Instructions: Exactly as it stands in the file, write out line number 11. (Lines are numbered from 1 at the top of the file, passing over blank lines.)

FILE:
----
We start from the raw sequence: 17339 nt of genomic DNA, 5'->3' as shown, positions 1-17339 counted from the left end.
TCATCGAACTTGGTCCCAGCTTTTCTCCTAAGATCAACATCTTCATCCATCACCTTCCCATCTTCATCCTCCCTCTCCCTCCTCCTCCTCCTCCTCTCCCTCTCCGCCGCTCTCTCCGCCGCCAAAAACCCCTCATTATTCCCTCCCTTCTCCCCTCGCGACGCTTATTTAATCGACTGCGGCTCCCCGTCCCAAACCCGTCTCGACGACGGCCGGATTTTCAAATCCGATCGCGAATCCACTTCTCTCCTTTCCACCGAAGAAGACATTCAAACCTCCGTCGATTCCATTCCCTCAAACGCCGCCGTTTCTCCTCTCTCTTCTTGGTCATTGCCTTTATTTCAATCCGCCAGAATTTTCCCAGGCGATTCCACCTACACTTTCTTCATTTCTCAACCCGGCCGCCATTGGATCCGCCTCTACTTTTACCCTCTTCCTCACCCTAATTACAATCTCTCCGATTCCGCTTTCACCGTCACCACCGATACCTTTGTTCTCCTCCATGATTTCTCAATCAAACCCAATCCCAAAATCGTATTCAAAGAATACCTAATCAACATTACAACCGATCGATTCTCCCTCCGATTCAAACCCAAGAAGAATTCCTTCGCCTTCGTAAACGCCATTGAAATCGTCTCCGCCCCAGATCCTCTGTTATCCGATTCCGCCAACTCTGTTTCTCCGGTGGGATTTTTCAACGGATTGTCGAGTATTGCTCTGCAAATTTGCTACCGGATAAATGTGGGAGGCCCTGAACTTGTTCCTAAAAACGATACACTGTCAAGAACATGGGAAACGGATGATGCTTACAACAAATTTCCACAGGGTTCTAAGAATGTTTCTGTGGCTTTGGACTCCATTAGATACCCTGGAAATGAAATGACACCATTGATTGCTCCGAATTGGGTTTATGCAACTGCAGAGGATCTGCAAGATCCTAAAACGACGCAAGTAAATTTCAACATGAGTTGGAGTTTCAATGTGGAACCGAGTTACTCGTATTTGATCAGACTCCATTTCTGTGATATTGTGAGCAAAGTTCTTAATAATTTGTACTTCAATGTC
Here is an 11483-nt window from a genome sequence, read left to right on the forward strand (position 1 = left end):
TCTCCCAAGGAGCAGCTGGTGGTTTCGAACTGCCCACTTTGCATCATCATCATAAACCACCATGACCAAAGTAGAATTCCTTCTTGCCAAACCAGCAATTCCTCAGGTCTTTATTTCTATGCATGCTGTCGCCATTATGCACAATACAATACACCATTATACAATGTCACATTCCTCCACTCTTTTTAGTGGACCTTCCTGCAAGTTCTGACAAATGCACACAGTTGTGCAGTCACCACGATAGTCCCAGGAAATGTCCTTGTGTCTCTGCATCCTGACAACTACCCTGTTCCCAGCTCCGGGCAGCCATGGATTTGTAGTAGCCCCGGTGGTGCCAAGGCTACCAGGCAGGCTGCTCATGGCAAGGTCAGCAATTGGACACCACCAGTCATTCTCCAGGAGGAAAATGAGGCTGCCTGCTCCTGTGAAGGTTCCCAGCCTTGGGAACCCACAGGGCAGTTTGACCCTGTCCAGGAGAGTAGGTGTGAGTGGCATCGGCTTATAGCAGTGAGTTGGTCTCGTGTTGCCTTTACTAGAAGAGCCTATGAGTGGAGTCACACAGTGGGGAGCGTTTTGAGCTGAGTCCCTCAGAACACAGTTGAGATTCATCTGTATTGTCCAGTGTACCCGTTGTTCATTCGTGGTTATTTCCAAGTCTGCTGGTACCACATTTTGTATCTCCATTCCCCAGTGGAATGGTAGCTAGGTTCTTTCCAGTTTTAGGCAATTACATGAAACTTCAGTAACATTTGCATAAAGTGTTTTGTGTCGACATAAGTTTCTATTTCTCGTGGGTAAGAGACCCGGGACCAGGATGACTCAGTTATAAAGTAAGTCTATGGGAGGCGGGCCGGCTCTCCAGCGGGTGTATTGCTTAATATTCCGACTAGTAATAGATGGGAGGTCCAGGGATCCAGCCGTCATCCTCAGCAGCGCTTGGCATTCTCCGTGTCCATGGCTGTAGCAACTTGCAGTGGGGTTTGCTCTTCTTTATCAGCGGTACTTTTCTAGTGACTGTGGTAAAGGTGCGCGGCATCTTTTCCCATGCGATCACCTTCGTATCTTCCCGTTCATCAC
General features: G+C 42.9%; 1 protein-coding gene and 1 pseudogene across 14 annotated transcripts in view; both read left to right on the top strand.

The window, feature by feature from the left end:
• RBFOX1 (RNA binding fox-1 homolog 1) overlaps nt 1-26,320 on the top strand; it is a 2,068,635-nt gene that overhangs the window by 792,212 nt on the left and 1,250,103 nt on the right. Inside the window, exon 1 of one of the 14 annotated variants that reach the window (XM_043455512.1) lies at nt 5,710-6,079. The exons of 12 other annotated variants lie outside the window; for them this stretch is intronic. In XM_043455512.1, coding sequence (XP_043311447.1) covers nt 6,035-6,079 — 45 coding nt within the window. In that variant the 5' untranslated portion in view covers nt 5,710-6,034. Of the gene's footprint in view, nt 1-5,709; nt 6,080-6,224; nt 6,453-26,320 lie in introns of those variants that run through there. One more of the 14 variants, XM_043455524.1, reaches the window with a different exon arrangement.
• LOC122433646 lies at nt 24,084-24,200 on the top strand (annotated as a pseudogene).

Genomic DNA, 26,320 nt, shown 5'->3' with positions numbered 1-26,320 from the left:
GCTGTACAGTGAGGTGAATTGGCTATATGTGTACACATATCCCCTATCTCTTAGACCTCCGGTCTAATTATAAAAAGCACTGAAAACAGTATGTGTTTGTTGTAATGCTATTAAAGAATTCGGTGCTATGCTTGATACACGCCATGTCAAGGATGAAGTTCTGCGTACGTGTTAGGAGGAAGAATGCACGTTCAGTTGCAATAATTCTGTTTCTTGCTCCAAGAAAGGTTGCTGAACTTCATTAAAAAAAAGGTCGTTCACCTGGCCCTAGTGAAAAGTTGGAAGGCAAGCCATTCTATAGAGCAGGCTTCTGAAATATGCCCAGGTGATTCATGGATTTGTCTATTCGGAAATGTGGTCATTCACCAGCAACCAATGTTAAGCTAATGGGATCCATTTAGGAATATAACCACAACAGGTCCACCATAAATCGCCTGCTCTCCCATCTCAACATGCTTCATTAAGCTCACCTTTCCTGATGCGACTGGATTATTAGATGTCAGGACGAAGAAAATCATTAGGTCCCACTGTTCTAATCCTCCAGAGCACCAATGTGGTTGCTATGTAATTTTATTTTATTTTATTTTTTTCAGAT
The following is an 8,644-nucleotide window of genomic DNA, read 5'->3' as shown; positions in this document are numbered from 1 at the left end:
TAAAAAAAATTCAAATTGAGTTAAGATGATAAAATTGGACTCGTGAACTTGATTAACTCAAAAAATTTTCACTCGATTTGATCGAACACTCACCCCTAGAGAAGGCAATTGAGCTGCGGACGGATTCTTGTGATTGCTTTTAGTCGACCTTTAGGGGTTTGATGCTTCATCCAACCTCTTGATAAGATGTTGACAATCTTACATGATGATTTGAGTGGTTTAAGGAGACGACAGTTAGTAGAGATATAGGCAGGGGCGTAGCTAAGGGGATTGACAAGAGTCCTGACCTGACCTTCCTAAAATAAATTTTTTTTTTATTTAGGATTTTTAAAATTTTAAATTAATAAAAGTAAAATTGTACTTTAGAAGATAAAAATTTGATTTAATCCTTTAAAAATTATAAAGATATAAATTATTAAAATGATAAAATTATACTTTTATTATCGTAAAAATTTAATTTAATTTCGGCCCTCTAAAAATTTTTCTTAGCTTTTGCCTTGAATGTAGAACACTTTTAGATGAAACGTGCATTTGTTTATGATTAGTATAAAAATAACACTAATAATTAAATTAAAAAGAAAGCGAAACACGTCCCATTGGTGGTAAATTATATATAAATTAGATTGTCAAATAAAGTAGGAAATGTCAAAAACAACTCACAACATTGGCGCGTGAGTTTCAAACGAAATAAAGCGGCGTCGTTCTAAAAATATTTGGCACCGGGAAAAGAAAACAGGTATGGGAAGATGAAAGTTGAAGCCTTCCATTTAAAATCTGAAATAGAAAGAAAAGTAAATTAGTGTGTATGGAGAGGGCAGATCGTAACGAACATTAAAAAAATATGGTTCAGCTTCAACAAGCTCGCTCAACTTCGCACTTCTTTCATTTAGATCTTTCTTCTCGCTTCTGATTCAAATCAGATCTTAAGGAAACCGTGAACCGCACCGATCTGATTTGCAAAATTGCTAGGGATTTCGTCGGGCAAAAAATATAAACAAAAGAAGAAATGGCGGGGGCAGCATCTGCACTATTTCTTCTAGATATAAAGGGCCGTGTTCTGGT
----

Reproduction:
The following is an 8,644-nucleotide window of genomic DNA, read 5'->3' as shown; positions in this document are numbered from 1 at the left end: